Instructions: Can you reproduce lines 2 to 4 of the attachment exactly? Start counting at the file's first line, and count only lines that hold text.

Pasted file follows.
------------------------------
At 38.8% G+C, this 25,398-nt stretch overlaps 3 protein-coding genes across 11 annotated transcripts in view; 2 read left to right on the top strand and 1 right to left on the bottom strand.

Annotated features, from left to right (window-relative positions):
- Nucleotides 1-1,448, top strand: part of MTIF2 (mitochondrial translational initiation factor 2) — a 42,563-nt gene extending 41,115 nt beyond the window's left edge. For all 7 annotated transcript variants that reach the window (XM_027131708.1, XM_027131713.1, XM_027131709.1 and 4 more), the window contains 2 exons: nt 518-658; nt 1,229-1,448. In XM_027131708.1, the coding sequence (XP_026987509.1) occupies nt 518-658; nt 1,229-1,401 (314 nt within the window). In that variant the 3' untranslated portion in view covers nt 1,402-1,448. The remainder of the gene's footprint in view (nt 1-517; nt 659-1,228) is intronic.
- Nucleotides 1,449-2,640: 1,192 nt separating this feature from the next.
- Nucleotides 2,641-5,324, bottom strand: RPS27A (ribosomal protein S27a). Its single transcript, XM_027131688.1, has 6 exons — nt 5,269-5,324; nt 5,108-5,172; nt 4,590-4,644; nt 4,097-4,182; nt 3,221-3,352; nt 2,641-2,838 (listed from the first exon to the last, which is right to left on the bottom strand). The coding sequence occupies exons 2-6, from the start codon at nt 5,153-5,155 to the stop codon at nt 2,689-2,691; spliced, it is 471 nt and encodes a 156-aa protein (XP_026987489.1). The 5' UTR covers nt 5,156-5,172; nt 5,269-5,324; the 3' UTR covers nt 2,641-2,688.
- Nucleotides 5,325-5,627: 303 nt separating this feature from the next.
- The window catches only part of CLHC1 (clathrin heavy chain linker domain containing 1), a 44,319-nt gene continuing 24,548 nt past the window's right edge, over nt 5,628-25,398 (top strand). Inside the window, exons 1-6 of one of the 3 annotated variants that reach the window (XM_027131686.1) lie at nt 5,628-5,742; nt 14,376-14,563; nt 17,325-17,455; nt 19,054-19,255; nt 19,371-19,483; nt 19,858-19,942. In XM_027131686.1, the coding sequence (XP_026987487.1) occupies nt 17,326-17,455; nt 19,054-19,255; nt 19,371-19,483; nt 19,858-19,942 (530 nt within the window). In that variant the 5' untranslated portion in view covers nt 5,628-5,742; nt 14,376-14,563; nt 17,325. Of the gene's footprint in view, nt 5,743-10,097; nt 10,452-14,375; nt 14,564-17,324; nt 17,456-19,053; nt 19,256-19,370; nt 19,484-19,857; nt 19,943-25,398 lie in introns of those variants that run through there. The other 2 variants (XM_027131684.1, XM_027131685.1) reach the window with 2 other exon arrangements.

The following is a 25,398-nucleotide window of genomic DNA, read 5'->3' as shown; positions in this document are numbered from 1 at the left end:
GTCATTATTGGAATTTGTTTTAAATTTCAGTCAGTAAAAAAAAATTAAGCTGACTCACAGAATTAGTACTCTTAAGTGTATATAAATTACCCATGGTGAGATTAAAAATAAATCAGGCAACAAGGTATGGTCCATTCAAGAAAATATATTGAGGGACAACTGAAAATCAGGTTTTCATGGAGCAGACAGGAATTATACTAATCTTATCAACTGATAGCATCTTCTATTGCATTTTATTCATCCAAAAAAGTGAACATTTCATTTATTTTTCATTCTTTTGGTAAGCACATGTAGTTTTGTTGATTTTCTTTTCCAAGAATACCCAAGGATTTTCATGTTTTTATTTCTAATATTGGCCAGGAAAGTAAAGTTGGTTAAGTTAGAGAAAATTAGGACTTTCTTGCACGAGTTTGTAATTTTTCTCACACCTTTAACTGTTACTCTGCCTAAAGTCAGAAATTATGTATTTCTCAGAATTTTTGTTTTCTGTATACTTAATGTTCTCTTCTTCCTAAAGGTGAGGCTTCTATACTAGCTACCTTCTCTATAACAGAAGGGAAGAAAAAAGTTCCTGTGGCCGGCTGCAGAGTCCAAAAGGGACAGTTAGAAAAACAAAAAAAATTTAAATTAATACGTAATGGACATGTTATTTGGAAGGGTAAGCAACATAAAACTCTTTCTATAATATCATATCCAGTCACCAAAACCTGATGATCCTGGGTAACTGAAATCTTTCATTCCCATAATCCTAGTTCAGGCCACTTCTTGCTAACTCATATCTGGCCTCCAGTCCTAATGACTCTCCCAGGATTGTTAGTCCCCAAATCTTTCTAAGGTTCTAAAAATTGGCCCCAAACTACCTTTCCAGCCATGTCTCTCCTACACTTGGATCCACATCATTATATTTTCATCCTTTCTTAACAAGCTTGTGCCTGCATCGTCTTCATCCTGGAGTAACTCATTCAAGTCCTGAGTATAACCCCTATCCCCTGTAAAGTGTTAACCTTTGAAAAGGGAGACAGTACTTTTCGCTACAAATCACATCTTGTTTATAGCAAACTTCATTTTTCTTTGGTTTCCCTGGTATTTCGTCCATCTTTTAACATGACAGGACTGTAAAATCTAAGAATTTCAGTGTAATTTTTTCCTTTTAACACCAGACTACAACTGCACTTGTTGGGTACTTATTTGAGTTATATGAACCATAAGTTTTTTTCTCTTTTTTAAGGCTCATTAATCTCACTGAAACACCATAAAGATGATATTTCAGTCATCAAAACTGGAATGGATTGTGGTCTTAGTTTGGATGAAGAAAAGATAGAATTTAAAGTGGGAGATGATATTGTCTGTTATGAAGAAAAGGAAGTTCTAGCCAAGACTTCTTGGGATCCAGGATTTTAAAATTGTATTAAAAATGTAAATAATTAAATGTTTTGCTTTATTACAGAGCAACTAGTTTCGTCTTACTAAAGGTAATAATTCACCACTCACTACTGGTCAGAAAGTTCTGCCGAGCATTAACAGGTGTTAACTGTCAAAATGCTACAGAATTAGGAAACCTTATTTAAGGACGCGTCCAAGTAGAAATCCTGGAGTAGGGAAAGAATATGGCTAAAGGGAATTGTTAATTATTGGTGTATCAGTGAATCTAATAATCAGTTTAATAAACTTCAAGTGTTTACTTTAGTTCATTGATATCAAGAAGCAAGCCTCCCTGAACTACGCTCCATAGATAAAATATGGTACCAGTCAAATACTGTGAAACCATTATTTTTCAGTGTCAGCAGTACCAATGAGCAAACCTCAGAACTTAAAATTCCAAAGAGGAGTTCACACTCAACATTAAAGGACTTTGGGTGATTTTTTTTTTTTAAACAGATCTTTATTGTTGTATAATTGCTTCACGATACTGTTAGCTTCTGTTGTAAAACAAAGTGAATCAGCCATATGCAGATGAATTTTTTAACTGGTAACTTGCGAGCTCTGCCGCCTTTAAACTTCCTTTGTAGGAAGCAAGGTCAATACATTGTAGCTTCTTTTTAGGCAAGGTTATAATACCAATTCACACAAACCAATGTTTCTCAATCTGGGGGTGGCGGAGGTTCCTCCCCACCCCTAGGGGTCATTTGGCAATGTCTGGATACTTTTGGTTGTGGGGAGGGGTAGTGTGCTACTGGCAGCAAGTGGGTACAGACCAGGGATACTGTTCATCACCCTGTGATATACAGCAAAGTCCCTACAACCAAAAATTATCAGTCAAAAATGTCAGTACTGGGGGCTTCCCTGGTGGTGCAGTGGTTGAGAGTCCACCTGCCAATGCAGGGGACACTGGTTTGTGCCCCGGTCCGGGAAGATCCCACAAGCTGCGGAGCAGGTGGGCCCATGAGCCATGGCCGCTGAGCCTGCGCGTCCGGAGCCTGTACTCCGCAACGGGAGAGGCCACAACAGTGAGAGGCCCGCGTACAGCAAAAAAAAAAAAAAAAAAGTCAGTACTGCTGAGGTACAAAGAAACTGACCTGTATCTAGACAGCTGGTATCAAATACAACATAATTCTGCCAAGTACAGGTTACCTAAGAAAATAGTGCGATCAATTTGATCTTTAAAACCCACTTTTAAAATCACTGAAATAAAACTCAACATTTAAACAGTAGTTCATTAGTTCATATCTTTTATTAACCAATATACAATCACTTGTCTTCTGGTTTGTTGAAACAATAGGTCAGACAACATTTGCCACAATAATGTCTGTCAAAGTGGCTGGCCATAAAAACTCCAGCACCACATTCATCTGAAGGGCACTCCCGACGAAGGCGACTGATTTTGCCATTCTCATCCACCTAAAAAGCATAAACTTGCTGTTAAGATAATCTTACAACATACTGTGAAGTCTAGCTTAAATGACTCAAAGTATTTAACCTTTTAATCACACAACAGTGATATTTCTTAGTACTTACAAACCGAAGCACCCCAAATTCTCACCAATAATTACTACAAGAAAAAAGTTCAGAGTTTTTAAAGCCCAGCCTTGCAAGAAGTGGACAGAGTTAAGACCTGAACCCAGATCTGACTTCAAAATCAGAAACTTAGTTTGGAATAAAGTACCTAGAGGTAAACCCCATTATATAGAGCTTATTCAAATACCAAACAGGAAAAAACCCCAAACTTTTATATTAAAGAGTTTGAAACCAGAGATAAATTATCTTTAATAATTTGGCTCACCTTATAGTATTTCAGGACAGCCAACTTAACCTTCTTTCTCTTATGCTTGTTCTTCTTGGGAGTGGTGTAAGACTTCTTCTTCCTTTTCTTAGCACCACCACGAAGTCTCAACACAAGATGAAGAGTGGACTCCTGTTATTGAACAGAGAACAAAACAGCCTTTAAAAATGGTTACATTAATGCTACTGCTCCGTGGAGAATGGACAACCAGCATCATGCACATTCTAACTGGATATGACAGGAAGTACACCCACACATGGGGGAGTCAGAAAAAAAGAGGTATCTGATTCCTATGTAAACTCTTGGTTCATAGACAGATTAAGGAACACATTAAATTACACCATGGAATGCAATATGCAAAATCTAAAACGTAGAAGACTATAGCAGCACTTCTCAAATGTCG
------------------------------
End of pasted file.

Annotated features, from left to right (window-relative positions):
- Nucleotides 1-1,448, top strand: part of MTIF2 (mitochondrial translational initiation factor 2) — a 42,563-nt gene extending 41,115 nt beyond the window's left edge. For all 7 annotated transcript variants that reach the window (XM_027131708.1, XM_027131713.1, XM_027131709.1 and 4 more), the window contains 2 exons: nt 518-658; nt 1,229-1,448. In XM_027131708.1, the coding sequence (XP_026987509.1) occupies nt 518-658; nt 1,229-1,401 (314 nt within the window). In that variant the 3' untranslated portion in view covers nt 1,402-1,448. The remainder of the gene's footprint in view (nt 1-517; nt 659-1,228) is intronic.
- Nucleotides 1,449-2,640: 1,192 nt separating this feature from the next.